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Early modern printers, publishers and booksellers not only influenced readers to purchase particular books but continue to shape our reception of printed books today. Through title-page advertisements, prefaces and indexes, these ‘print agents’ forged unique relationships with new and returning readers. Paying attention to paratextual structures can uncover strategies for marketing new books, corralling readers and outlining new genres. A consideration of framing devices can also further our understanding of digital resources: much as print agents mediated printed books, digital humanists help reinforce the value of new technologies for the study of early modern texts, guiding users to apply new methods of research, and helping establish new areas of scholarship. As a new kind of print agent, digital humanists must be more aware of their choices in curating, organising and labeling metadata. As we rethink what it means to read, edit and disseminate texts through the digital medium, we must also understand the degree to which modern and early modern editorial practices challenge and influence our scholarship and criticism.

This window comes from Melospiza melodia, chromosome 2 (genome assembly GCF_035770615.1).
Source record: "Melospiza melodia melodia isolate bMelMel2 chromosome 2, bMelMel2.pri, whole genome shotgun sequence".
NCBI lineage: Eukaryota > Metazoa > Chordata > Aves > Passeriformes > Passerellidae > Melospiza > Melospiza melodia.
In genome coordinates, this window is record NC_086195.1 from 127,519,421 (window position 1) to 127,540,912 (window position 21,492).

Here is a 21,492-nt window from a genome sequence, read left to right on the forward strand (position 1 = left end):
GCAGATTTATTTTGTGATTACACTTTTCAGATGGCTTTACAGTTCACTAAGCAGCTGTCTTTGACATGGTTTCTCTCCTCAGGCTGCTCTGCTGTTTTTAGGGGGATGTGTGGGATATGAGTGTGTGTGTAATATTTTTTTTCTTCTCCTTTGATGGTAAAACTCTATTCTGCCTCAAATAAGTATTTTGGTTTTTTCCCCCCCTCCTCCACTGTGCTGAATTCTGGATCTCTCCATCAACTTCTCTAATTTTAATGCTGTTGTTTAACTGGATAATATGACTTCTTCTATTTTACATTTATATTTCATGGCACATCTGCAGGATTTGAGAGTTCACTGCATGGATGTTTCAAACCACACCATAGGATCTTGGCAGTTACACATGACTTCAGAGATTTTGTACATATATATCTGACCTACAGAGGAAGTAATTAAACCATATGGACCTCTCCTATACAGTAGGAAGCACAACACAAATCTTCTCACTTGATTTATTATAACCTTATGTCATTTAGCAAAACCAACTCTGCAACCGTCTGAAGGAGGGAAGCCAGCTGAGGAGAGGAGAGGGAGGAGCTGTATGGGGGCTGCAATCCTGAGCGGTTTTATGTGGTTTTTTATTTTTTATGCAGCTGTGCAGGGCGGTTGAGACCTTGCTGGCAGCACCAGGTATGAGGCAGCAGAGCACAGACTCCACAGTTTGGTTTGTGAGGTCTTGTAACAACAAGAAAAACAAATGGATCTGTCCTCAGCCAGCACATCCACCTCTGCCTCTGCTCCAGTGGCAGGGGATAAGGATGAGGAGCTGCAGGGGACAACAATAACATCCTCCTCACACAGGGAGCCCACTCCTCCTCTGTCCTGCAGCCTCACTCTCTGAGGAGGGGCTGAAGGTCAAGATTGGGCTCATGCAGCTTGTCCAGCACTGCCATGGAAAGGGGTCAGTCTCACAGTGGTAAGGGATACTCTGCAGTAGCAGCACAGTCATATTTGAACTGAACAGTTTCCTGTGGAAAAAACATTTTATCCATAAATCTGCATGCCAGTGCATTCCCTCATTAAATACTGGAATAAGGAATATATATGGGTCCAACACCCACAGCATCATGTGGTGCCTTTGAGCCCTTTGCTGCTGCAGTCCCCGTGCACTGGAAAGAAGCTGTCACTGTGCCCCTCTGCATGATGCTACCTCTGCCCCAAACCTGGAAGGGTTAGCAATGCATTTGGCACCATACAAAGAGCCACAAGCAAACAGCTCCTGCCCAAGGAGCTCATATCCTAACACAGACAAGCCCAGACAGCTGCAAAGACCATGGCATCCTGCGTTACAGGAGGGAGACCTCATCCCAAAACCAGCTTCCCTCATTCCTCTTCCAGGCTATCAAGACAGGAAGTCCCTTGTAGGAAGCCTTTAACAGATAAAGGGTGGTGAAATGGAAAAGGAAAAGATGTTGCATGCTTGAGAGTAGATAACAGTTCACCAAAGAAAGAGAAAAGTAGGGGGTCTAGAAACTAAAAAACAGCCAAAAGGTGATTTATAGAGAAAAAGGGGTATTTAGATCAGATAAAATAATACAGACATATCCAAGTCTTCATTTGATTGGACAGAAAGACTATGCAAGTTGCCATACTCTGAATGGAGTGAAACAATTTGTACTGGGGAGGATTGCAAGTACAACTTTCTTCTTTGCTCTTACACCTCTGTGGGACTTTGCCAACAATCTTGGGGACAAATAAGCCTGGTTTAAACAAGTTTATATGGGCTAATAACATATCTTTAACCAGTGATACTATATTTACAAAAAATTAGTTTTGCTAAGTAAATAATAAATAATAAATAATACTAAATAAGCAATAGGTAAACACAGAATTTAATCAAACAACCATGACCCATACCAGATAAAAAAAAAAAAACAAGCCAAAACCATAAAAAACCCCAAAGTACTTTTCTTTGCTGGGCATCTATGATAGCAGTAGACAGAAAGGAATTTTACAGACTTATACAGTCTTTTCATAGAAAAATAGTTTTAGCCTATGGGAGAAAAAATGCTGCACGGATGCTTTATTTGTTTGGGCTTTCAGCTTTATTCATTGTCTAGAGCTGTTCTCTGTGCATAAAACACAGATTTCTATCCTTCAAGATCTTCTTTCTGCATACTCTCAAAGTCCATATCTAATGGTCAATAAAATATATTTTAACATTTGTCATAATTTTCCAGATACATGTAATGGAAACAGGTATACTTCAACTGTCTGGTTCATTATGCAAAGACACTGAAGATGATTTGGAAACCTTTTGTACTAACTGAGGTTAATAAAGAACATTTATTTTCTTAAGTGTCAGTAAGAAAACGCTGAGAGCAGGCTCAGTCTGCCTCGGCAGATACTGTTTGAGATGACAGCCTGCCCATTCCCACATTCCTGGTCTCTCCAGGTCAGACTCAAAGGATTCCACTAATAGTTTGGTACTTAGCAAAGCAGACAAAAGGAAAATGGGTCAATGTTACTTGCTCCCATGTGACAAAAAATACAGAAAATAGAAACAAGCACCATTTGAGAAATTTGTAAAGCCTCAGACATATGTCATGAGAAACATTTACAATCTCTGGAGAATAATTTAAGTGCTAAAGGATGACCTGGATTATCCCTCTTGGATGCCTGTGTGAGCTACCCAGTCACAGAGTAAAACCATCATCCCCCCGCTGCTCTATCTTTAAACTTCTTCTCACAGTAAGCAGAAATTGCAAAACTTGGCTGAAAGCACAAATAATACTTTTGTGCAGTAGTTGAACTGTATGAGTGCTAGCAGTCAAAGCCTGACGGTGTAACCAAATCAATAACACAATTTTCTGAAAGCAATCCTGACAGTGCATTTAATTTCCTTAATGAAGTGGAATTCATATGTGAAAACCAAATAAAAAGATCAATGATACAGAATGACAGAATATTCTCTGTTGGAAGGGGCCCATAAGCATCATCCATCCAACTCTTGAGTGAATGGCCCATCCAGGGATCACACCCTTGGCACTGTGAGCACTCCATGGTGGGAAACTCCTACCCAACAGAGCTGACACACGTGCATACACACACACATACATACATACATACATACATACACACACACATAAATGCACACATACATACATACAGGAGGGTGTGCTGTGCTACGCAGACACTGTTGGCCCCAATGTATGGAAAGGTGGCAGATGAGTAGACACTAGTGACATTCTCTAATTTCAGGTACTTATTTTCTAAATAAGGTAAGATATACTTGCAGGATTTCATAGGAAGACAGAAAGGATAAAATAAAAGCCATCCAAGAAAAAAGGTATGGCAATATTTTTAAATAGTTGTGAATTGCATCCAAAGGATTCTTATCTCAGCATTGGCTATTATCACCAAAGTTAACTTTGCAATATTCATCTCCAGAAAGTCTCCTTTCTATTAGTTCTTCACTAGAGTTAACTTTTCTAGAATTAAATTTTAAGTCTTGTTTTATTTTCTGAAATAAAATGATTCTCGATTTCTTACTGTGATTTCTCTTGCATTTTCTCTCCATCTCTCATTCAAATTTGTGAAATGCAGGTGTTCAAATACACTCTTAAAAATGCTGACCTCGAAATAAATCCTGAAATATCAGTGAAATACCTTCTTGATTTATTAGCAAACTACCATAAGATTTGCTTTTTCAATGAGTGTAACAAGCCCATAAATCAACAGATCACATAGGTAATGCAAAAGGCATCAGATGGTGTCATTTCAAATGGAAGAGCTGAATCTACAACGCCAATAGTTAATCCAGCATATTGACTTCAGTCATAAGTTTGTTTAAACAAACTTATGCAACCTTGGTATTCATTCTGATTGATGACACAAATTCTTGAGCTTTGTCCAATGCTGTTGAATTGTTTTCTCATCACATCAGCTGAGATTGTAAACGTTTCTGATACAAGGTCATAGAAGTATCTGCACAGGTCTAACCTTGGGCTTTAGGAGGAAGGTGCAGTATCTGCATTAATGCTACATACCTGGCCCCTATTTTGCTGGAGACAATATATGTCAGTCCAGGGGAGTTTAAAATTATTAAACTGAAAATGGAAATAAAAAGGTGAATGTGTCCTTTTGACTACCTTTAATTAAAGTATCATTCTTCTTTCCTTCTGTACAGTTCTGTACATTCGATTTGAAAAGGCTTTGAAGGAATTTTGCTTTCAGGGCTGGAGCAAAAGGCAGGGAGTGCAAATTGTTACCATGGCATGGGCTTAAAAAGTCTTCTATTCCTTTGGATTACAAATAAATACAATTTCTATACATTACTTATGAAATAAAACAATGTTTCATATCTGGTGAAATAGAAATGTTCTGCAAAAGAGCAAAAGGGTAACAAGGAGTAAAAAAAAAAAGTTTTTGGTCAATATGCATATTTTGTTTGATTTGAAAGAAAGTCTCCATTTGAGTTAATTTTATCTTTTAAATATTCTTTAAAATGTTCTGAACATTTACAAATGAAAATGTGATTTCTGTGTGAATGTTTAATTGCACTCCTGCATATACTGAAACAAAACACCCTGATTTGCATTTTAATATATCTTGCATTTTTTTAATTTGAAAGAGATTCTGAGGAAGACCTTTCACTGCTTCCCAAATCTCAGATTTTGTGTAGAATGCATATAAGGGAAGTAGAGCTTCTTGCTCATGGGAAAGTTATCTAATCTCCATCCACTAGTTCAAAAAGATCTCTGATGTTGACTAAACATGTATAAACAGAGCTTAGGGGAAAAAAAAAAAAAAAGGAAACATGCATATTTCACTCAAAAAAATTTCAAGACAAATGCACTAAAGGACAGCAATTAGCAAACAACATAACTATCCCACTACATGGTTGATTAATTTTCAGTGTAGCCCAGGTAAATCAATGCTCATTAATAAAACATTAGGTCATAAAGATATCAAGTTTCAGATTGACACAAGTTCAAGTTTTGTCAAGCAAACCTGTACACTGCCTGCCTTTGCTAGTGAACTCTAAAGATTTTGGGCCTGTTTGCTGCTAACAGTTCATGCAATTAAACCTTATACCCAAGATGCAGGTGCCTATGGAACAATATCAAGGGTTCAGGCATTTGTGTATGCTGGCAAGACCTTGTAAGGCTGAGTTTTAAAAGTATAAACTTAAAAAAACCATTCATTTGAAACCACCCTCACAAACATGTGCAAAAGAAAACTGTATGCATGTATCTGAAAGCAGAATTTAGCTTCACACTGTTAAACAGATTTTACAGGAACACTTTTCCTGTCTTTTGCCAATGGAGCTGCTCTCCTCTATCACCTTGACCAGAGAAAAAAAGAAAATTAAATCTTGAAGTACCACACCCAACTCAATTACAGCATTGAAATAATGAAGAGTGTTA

This is the accepted manuscript of an article originally published in History of European Ideas, available at



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